Thursday, 25 October 2018


Our new grande passion is Welsh Castles. 

There are marginally more castles in Wales than Bentleys and Ferraris in Beaconsfield. In September, when we were down in Laugharne (which has its own castle), we discovered two more. Pembroke and Carew.


Pembroke provided the Normans with embarkation point for their Irish campaigns. 

In the early 1400’s it held hold the castle against Owain Glyndwr's revolt. Glyndwr was given a wedge of cash by the Constable of the Castle and he rode off.

Henry VII who ‘launched’ the Tudor line of monarchs, was born here in 1457.

Pembroke supported Parliament at the beginning of the Civil War, but in 1648 the town's mayor, peeved at his lack of reward, joined a disaffected group of Roundheads unwilling to be demobilised. Cromwell himself laid siege to the castle, which only fell after seven weeks when the water supply was cut off. 

Pembroke languished for centuries and was plundered for stone by the locals. But it was picturesque to draw

Pembroke Castle’s lucky break came in 1928. Local landowner Major-General Sir Ivor Philipps, bought it, and began to restore the place to its former glory. 

Now we can “Eat, shop and discover”and Pembroke Castle will be once again hosting its annual Christmas Market. “Last year over 15,000 visitors enjoyed free admission to what is fast becoming one of Pembrokeshire's must attend events of the year”. 

Discover the magic here

Pembroke town from the Castle Battlements


Just down the road from big beefy Pembroke is Carew Castle. It is more deserted, and offers no Christmas Market but it does have a small gift shop.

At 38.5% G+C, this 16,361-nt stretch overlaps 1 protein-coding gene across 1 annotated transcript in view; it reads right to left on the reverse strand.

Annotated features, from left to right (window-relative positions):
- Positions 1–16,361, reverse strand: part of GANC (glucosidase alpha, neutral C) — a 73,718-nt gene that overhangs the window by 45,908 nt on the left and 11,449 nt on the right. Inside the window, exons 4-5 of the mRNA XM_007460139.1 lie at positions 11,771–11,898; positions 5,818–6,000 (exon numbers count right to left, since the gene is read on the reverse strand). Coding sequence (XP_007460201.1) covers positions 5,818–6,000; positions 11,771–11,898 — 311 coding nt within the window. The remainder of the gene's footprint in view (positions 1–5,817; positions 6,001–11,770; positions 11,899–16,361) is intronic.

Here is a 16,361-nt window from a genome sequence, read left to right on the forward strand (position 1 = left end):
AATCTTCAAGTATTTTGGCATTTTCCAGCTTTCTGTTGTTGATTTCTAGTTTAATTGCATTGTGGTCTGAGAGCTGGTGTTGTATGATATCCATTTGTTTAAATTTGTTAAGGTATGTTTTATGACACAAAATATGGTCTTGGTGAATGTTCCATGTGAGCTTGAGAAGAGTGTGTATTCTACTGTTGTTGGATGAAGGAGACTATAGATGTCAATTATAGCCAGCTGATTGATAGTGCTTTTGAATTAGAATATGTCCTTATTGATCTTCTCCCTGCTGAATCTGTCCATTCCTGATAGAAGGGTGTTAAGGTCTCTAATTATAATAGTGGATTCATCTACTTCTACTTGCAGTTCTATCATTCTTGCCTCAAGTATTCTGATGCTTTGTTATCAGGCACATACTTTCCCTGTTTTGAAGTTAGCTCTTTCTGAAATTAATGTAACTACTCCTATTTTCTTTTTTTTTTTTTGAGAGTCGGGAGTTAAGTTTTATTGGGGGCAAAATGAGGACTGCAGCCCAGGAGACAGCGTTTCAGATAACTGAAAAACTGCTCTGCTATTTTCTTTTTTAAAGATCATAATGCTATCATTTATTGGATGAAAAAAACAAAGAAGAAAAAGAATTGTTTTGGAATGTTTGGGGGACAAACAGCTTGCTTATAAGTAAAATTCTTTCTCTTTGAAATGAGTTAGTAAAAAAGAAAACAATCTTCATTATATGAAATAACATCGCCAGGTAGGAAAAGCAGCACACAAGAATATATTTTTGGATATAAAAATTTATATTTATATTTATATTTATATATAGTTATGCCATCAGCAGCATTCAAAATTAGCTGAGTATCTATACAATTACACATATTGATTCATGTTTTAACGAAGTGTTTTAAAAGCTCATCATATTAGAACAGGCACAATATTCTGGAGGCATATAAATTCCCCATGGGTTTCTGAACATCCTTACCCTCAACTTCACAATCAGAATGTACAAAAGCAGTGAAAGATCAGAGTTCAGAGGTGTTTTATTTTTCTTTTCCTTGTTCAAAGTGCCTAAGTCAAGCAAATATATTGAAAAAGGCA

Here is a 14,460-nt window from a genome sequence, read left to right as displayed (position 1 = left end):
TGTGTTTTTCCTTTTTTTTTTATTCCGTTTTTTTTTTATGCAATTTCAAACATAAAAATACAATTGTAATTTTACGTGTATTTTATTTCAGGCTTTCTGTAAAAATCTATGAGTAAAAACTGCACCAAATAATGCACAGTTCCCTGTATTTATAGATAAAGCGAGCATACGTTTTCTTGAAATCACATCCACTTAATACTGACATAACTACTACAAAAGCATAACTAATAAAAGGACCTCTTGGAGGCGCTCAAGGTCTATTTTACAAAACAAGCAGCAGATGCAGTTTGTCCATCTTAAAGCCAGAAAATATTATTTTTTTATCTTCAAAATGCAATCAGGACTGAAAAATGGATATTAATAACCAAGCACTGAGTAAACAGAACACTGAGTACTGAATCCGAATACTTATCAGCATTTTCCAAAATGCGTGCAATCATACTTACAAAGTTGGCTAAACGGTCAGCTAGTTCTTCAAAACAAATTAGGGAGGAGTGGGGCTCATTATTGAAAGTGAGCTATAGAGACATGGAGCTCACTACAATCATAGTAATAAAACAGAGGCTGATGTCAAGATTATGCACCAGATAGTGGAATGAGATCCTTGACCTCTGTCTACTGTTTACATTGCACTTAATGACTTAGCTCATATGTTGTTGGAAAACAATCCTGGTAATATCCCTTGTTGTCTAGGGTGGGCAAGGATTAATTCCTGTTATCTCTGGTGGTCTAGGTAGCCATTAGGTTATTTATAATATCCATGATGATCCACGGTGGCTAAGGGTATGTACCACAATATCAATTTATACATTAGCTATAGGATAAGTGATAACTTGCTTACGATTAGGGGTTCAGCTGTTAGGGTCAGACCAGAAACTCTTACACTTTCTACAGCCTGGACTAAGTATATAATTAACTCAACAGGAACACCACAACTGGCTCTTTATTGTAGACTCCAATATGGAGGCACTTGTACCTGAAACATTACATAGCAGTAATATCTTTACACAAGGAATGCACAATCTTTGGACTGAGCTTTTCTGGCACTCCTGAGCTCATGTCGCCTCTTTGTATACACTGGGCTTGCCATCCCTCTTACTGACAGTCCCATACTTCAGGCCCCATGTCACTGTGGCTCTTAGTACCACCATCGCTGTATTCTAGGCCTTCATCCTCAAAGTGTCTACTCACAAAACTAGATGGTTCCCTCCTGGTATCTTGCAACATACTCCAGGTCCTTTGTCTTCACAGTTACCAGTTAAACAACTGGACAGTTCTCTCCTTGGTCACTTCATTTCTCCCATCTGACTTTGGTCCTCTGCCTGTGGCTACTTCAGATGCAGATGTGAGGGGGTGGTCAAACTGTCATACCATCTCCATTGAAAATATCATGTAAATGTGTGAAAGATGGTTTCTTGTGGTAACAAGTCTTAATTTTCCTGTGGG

Again Carew’s location was all about access: It lies on the Carew river commanding a crossing point of the then-still navigable river.

There is little left earth and timber castle, which was built by the Norman Gerald of Windsor in 1100. 

Infamous King John seized it for a short time in 1220 when passing through Pembrokeshire on hisIrish expedition.

Carew Castle still remains in the Carew Family. In the 13th century by Sir Nicholas de Carew, built much of what we see now, three towers, the substantial west front and the Chapel. 

The castle was remodelled during the Tudor period; Sir John Perrot transformed the Welsh fortress into something more elegant. There was a rebuilding of the north front, he added the Long Gallery. Carew’s graceful Tudor-style windows can be enjoyed today.

Today the castle is nicely cared for and run by Pembrokeshire Coast National Park and more information to plan your visit is here:

Treasures within Carew Castle 

Delicate, discreet and impressive Carew Castle


The Castles of Wales is a wonderful web site with contributions academics and enthusiasts alike) who have seen fit, for one reason or another, to lend their various talents to our efforts here under the leadership and inspiration of one Jeffrey L. Thomas

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Thank you very much for your comments - Tim